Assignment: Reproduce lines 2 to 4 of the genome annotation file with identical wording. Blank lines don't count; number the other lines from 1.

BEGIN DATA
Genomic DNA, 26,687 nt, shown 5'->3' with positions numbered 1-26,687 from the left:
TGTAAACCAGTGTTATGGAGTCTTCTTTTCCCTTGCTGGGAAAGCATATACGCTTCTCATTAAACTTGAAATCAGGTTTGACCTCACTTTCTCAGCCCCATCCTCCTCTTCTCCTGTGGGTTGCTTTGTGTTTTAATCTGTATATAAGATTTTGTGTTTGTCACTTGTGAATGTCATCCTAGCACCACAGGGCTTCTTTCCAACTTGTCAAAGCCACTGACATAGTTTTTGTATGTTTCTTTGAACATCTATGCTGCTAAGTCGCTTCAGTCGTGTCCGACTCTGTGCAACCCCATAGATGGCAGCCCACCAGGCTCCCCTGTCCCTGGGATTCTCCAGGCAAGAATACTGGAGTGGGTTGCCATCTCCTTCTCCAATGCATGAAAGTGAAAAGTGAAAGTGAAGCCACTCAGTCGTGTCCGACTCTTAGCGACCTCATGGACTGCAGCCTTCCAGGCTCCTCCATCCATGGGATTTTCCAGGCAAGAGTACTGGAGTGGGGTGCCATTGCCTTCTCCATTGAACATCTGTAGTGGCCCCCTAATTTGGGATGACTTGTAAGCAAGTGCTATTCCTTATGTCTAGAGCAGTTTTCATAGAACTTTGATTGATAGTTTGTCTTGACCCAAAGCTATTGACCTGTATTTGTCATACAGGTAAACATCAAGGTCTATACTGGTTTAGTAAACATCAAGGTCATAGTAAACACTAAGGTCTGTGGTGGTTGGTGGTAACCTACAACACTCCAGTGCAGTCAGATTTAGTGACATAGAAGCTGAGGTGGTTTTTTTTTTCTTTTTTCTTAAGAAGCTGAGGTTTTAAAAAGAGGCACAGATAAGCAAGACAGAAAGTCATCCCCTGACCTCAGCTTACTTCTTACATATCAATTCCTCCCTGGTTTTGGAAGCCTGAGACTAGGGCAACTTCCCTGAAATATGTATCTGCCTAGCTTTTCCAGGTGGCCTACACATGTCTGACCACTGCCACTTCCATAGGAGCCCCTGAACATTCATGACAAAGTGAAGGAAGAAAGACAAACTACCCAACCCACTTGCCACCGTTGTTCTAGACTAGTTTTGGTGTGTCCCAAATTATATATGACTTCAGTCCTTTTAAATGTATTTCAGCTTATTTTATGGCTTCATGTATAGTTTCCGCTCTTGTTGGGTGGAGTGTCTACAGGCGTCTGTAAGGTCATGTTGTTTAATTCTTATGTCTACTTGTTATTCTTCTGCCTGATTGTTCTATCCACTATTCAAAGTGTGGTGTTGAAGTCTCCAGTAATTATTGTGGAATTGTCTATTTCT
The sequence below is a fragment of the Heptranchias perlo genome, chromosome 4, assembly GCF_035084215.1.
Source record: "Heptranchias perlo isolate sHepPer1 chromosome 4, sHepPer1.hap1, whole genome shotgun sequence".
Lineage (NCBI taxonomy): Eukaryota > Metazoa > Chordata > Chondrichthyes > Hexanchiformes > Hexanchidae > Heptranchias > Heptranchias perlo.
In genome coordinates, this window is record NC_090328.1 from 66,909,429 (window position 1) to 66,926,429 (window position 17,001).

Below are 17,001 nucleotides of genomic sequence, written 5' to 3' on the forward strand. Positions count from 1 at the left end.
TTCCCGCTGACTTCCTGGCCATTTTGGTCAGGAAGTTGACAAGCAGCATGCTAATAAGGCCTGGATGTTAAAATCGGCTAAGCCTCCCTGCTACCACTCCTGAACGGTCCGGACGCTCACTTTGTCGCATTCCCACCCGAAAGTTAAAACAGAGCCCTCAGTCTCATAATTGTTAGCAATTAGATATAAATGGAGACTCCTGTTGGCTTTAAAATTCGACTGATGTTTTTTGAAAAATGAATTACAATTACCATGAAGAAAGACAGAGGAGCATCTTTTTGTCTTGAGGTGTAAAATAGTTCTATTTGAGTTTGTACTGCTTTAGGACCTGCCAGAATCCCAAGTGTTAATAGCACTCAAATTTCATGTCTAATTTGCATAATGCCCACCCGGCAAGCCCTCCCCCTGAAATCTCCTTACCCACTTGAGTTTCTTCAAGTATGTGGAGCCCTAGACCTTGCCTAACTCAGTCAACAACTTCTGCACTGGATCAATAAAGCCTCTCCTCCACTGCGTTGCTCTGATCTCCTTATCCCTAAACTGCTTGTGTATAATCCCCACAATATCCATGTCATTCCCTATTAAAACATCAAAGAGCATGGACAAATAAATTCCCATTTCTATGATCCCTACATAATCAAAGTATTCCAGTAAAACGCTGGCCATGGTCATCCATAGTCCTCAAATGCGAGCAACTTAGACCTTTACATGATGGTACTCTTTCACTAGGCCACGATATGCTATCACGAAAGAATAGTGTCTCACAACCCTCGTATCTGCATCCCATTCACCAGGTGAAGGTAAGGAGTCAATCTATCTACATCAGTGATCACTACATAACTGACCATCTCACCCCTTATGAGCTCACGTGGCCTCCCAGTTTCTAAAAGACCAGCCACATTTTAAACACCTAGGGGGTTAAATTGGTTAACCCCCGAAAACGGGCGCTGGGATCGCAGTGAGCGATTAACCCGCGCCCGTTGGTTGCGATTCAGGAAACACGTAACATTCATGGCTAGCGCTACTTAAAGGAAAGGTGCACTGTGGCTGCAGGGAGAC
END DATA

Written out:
TGTAAACCAGTGTTATGGAGTCTTCTTTTCCCTTGCTGGGAAAGCATATACGCTTCTCATTAAACTTGAAATCAGGTTTGACCTCACTTTCTCAGCCCCATCCTCCTCTTCTCCTGTGGGTTGCTTTGTGTTTTAATCTGTATATAAGATTTTGTGTTTGTCACTTGTGAATGTCATCCTAGCACCACAGGGCTTCTTTCCAACTTGTCAAAGCCACTGACATAGTTTTTGTATGTTTCTTTGAACATCTATGCTGCTAAGTCGCTTCAGTCGTGTCCGACTCTGTGCAACCCCATAGATGGCAGCCCACCAGGCTCCCCTGTCCCTGGGATTCTCCAGGCAAGAATACTGGAGTGGGTTGCCATCTCCTTCTCCAATGCATGAAAGTGAAAAGTGAAAGTGAAGCCACTCAGTCGTGTCCGACTCTTAGCGACCTCATGGACTGCAGCCTTCCAGGCTCCTCCATCCATGGGATTTTCCAGGCAAGAGTACTGGAGTGGGGTGCCATTGCCTTCTCCATTGAACATCTGTAGTGGCCCCCTAATTTGGGATGACTTGTAAGCAAGTGCTATTCCTTATGTCTAGAGCAGTTTTCATAGAACTTTGATTGATAGTTTGTCTTGACCCAAAGCTATTGACCTGTATTTGTCATACAGGTAAACATCAAGGTCTATACTGGTTTAGTAAACATCAAGGTCATAGTAAACACTAAGGTCTGTGGTGGTTGGTGGTAACCTACAACACTCCAGTGCAGTCAGATTTAGTGACATAGAAGCTGAGGTGGTTTTTTTTTTCTTTTTTCTTAAGAAGCTGAGGTTTTAAAAAGAGGCACAGATAAGCAAGACAGAAAGTCATCCCCTGACCTCAGCTTACTTCTTACATATCAATTCCTCCCTGGTTTTGGAAGCCTGAGACTAGGGCAACTTCCCTGAAATATGTATCTGCCTAGCTTTTCCAGGTGGCCTACACATGTCTGACCACTGCCACTTCCATAGGAGCCCCTGAACATTCATGACAAAGTGAAGGAAGAAAGACAAACTACCCAACCCACTTGCCACCGTTGTTCTAGACTAGTTTTGGTGTGTCCCAAATTATATATGACTTCAGTCCTTTTAAATGTATTTCAGCTTATTTTATGGCTTCATGTATAGTTTCCGCTCTTGTTGGGTGGAGTGTCTACAGGCGTCTGTAAGGTCATGTTGTTTAATTCTTATGTCTACTTGTTATTCTTCTGCCTGATTGTTCTATCCACTATTCAAAGTGTGGTGTTGAAGTCTCCAGTAATTATTGTGGAATTGTCTATTTCT
The sequence below is a fragment of the Heptranchias perlo genome, chromosome 4, assembly GCF_035084215.1.
Source record: "Heptranchias perlo isolate sHepPer1 chromosome 4, sHepPer1.hap1, whole genome shotgun sequence".